If writers are more observant than other people, which seems likely, their craft may be continually fed by the details, the ephemera, the detritus of life’s events. Authors may unconsciously employ the trait to craft and tweak their work.
On the other hand, pickpockets are probably more observant than the regular guy on the street. They, too, employ their powers of observation to do their work.
Now that we’ve established the wide spectrum of society in which the observant can flourish, let’s hone in on the writers’ use of the skill.
A skill it is, one that may arise at a young age, but one that also sharpens with use. It is a considerable tool when combined with good recall or spectacular note-taking ability.
An observation noted is one that can be recalled and used with flavor and wit.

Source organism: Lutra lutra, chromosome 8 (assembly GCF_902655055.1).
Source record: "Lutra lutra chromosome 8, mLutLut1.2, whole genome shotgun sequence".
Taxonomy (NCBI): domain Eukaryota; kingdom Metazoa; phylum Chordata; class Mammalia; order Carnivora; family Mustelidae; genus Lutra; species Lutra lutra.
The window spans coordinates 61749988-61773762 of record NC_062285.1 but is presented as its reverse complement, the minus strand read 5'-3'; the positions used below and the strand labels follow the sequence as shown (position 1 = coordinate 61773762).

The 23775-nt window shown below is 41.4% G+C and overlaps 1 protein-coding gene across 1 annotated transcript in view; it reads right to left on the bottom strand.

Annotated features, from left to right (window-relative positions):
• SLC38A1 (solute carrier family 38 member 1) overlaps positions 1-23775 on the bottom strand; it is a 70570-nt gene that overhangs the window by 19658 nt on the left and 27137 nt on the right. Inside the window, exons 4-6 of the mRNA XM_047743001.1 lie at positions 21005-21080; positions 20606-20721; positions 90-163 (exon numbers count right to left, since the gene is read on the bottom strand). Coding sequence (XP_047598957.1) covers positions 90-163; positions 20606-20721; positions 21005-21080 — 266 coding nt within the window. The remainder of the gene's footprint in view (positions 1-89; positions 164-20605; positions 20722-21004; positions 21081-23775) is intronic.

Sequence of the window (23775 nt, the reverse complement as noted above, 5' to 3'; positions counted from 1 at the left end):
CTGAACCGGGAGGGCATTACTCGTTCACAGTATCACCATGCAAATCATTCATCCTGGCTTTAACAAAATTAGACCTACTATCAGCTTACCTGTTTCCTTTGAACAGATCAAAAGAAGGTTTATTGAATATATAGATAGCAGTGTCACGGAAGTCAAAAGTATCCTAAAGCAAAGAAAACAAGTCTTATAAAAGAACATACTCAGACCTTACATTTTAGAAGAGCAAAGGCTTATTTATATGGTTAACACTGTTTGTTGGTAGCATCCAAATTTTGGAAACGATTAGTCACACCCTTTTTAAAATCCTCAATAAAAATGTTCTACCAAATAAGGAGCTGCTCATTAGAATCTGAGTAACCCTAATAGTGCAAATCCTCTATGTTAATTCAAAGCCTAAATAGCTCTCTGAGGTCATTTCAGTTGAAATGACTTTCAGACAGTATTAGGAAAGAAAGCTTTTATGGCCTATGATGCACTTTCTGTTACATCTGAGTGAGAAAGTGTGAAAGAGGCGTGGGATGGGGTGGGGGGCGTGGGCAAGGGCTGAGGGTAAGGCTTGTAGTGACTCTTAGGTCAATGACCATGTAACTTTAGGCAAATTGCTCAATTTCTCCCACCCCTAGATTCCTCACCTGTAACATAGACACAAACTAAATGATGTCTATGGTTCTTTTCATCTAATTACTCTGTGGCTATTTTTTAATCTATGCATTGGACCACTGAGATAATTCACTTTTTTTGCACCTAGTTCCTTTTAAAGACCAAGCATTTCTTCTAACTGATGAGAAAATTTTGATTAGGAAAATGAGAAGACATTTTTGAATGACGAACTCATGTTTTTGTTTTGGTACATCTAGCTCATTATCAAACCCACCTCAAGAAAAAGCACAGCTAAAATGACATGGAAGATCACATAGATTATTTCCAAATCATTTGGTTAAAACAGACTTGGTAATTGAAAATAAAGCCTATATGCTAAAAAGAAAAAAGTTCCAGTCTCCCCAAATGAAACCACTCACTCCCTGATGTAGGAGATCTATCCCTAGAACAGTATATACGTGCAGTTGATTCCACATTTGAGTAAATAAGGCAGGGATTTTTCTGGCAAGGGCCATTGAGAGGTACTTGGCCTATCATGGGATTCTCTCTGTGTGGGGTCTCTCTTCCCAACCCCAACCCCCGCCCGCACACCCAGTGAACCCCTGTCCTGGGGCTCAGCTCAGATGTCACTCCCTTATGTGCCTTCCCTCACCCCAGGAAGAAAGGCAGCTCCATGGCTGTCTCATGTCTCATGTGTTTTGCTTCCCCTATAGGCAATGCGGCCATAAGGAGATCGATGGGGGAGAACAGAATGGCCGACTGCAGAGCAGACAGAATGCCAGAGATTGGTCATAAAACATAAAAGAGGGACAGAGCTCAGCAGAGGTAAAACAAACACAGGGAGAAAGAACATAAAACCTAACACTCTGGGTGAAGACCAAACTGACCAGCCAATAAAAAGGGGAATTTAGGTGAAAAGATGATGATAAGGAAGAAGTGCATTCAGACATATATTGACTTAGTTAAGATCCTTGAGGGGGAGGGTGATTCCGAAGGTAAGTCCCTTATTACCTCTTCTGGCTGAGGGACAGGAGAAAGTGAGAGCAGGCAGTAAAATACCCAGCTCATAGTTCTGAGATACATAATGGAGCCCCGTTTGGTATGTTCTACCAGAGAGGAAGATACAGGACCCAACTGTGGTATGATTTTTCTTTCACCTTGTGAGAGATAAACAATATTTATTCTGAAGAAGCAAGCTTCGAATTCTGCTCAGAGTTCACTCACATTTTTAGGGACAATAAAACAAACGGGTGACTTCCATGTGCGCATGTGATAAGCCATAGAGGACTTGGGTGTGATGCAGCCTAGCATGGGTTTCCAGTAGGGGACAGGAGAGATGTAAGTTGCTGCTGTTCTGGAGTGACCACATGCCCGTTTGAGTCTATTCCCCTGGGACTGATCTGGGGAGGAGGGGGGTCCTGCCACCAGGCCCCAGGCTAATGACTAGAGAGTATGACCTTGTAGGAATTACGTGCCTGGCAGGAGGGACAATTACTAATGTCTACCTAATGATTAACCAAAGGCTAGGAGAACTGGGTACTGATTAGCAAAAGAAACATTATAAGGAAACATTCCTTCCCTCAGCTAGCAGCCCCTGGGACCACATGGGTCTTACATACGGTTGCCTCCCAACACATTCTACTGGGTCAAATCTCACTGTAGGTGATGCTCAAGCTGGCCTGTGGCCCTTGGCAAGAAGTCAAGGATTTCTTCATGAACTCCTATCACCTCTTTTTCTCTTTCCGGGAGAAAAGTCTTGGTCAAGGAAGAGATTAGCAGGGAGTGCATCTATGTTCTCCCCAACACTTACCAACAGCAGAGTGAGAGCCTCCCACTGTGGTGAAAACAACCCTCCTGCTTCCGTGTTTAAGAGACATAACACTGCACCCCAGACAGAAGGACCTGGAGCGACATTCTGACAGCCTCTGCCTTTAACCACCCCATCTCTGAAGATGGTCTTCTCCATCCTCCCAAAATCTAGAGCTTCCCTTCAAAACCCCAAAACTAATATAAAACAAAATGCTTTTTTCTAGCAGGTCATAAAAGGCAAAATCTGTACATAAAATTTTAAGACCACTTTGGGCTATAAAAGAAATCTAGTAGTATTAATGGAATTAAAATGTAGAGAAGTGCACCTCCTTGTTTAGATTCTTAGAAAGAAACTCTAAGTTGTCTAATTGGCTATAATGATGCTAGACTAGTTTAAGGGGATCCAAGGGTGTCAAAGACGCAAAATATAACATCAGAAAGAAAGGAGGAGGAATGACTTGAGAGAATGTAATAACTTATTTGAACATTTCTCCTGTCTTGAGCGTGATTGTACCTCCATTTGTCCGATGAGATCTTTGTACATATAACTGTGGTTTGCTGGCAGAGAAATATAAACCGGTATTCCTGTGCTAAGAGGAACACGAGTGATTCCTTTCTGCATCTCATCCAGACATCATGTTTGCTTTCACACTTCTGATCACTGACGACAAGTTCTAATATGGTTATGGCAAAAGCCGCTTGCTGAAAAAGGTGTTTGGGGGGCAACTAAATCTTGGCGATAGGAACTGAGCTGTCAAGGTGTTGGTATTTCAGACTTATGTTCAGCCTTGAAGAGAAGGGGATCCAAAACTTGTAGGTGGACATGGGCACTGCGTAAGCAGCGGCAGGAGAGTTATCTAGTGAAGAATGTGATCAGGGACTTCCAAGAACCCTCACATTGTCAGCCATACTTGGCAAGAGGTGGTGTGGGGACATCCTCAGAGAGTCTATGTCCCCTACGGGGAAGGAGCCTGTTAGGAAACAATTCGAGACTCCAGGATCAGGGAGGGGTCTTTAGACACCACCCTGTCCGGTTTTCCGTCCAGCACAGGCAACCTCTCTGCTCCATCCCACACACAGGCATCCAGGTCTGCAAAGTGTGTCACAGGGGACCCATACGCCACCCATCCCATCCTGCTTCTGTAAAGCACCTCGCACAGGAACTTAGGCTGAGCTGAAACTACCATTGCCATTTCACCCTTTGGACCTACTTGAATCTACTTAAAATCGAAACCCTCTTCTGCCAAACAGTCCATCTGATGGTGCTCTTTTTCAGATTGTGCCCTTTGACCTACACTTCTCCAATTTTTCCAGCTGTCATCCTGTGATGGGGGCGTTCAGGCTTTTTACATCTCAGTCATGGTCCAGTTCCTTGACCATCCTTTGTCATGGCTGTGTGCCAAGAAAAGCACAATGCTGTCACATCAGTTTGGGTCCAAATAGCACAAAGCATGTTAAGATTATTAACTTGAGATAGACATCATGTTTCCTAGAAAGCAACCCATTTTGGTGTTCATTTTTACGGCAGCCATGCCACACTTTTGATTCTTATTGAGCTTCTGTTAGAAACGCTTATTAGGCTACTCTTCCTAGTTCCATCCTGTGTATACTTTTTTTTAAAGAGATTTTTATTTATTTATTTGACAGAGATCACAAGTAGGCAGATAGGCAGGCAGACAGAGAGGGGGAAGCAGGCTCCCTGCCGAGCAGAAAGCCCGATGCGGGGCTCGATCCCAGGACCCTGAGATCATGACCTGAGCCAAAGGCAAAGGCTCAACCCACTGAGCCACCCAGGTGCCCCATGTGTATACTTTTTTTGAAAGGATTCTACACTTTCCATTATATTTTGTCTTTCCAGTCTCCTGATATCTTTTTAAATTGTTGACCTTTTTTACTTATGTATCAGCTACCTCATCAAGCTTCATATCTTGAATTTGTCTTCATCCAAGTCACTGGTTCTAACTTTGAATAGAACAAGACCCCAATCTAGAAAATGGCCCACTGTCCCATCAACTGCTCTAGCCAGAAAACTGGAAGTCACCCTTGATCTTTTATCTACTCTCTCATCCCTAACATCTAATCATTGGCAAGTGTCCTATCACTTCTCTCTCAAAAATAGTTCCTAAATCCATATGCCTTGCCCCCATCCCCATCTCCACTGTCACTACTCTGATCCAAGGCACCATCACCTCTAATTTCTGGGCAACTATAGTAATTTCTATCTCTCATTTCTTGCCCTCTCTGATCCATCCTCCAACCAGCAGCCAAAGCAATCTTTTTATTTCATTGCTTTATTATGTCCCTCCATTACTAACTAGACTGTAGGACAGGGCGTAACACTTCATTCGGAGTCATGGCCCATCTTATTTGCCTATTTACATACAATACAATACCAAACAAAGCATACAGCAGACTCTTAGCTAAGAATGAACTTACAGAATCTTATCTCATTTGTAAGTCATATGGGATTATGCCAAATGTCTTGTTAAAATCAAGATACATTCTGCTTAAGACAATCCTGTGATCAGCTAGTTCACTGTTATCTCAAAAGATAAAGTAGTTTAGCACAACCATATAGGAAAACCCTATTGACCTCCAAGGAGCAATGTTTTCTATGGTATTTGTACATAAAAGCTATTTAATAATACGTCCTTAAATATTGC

I try to write down odd or humorous things I see, if only to provide color in my dark stories of murder and mayhem. Once, in a mountain resort town, I followed an old car in traffic. Bored by the delay, I noticed the car sported a sign warning ‘CAUTION! STUDENT DRIVER!’ When the driver pulled ahead slightly, I noticed the tailpipe was the size of a coffee can. Out came the pencil and notebook.
As a teen, I worked in a mountain town as summer help. There was a rumor of a guy who lived in his car, which was stuffed with junk, and held a dead calf in the back seat. It freaked out every teen who heard the story.
One day, we saw him! He existed. The rusted blue sedan, paint job long oxidized, was crammed with junk. The windows were filthy. But as he drove slowly past, I peered into the back seat, almost fearful of what I’d see. It was stuffed with trash, newspapers, boxes, but no calf, I am happy to report.
Writers can sometimes be in a crowd of people and feel an undercurrent or see two people communicating in subtle ways. They can spot the unhappy face in an ocean of joy.
Then again, writers can simply be in a crowd, enjoying the event like everyone else.
Nothing wrong with that.
Just look out for pickpockets.